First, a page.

Nancy Pelosi Will Not Be Trolled by Michele Bachmann Today

Reporting on Politics and Policy.
June 26 2013 4:02 PM

Nancy Pelosi Will Not Be Trolled by Michele Bachmann Today

Rep. Nancy Pelosi (D-CA) arrives at a closed briefing on June 11, 2013 in Washington, DC. By dismissing, Rep. Michele Bachmann's gay marriage comments, Pelosi is winning The Game by refusing to play it.

Photo by Alex Wong/Getty Images

The DOMA decisions inspired the House leadership of both parties to hold unusual Wednesday press conferences. I've already mentioned that the GOP sort of welshed at the end of its avail and nixed press questions. The Democrats took questions, which led to this nice little moment.

David Weigel David Weigel

David Weigel is a reporter for Bloomberg Politics

REPORTER: Congresswoman Bachmann put out a statement and she essentially said that the decision today cannot undo God's word. How do you guys react to that?
NANCY PELOSI: Who cares?

Normally, we shouldn't applaud pols who blow off questions. Pelosi, doubtlessly, was feeling the rush from one of the most thrilling, where-were-you-when days in recent California history. But this was refreshing anyway, because she refused to play the Game. The Game is getting members of Congress (or really anyone) to dump on one another to turn an issue into a tiff between famous people. In this case, the first player in the game was Michele Bachmann, a retiring member of Congress whose clout is diminishing every day. She's a lame duck, and she's never been much of a legislator (apart from quickly authoring repeal bills that don't make it into law), so her influence is only as real as her enemies make it. Every time a HuffPost reader clicks on a Bachmann story and gets angry, presto—Bachmann has influence.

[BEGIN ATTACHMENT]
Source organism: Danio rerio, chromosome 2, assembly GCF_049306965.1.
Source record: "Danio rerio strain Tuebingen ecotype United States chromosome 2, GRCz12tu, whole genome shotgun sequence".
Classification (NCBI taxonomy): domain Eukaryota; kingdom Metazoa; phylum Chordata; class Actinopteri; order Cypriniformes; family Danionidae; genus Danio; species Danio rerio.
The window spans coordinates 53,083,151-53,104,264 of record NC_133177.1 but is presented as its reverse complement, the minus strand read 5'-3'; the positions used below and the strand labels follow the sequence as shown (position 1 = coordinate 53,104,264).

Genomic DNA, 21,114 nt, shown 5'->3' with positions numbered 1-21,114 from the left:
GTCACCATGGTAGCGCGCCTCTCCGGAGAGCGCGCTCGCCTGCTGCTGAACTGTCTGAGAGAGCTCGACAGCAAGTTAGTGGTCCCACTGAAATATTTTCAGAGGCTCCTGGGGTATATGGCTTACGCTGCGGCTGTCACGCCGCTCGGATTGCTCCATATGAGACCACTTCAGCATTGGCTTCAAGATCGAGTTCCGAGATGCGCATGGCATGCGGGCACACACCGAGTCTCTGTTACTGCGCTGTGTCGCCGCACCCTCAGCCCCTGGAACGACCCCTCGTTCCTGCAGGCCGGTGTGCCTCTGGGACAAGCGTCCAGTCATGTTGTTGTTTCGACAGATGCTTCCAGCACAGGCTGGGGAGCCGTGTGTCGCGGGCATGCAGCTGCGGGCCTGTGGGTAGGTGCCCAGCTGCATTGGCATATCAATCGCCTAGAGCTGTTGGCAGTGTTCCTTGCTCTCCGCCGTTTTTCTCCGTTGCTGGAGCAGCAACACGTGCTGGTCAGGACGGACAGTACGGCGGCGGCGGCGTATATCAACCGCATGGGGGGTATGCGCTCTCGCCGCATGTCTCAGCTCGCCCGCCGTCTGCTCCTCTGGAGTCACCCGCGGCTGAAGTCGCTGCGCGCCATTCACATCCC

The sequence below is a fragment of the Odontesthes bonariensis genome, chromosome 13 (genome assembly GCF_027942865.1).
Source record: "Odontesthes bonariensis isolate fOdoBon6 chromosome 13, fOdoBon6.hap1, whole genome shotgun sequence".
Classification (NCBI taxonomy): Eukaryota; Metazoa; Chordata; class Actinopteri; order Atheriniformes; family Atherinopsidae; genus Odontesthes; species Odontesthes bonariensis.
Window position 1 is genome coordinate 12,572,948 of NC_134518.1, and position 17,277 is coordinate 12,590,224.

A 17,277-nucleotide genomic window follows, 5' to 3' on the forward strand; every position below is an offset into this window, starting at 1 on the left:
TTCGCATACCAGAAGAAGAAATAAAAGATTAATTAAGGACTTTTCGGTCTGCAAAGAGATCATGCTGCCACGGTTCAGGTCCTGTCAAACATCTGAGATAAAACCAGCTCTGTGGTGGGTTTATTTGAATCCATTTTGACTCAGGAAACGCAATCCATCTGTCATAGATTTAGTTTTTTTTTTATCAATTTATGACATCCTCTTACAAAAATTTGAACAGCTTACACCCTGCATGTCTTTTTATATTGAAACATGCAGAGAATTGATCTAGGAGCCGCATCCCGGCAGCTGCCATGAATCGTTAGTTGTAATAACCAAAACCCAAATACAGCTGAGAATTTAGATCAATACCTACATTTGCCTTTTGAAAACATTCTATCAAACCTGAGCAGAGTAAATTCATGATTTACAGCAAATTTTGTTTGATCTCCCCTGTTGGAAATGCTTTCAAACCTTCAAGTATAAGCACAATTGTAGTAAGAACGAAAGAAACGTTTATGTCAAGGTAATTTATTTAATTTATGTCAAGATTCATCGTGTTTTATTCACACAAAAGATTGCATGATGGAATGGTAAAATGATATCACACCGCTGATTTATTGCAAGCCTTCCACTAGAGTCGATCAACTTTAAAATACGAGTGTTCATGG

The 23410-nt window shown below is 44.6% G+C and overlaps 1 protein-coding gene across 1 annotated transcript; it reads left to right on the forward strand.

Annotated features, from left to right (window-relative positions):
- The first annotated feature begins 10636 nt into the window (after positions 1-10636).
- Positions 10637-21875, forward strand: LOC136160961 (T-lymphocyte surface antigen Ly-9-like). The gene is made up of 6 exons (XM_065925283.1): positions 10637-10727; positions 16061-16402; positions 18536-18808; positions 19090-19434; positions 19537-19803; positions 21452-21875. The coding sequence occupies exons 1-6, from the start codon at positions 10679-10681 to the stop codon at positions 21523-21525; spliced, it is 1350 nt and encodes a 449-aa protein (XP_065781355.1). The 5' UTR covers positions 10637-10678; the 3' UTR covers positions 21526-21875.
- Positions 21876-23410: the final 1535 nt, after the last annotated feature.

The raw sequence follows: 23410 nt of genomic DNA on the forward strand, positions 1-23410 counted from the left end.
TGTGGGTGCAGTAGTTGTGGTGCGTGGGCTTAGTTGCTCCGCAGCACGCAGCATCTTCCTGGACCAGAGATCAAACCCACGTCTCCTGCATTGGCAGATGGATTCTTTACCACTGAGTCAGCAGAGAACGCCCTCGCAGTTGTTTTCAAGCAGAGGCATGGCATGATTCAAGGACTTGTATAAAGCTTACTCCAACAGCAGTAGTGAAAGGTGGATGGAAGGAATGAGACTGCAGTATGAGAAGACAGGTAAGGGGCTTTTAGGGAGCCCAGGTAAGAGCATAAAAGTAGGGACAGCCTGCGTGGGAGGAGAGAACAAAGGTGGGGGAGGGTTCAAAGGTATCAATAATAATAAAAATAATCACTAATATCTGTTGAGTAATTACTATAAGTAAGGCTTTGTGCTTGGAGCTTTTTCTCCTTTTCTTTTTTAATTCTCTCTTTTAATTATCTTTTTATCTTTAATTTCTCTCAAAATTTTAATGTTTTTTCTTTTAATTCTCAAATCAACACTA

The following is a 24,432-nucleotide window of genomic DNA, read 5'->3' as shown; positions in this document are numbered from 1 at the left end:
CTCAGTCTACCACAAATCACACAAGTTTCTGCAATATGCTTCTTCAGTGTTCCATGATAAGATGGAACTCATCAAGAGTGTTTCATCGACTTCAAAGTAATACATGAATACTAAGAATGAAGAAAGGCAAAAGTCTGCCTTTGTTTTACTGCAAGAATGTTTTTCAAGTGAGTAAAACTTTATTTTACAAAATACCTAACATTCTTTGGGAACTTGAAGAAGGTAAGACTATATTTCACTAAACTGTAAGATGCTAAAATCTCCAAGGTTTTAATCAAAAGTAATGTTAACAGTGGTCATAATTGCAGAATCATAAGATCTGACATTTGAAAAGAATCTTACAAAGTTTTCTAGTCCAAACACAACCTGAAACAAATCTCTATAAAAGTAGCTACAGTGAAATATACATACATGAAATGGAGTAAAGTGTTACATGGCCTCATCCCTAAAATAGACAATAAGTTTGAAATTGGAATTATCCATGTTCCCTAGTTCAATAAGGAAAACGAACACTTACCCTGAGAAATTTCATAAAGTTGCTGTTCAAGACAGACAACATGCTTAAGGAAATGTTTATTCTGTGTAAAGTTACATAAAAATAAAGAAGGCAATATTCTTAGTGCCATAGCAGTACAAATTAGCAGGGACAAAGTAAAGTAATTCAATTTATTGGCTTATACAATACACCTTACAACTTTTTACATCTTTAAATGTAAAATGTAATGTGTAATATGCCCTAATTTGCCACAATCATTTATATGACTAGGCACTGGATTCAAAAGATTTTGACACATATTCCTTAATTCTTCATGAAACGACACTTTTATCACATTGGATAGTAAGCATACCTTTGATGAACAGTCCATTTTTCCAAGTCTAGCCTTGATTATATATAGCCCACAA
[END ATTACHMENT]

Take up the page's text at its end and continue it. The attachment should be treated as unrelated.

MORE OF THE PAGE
Pelosi figured out how to make her influence disappear. Pretty easy, once you see it done.

And the other video of the hour is this call from the president to the Prop 8 victors, an amazing TV accident that loses only some of the oomph from how bored the traveling Obama sounds.

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David Weigel is a reporter for Bloomberg Politics



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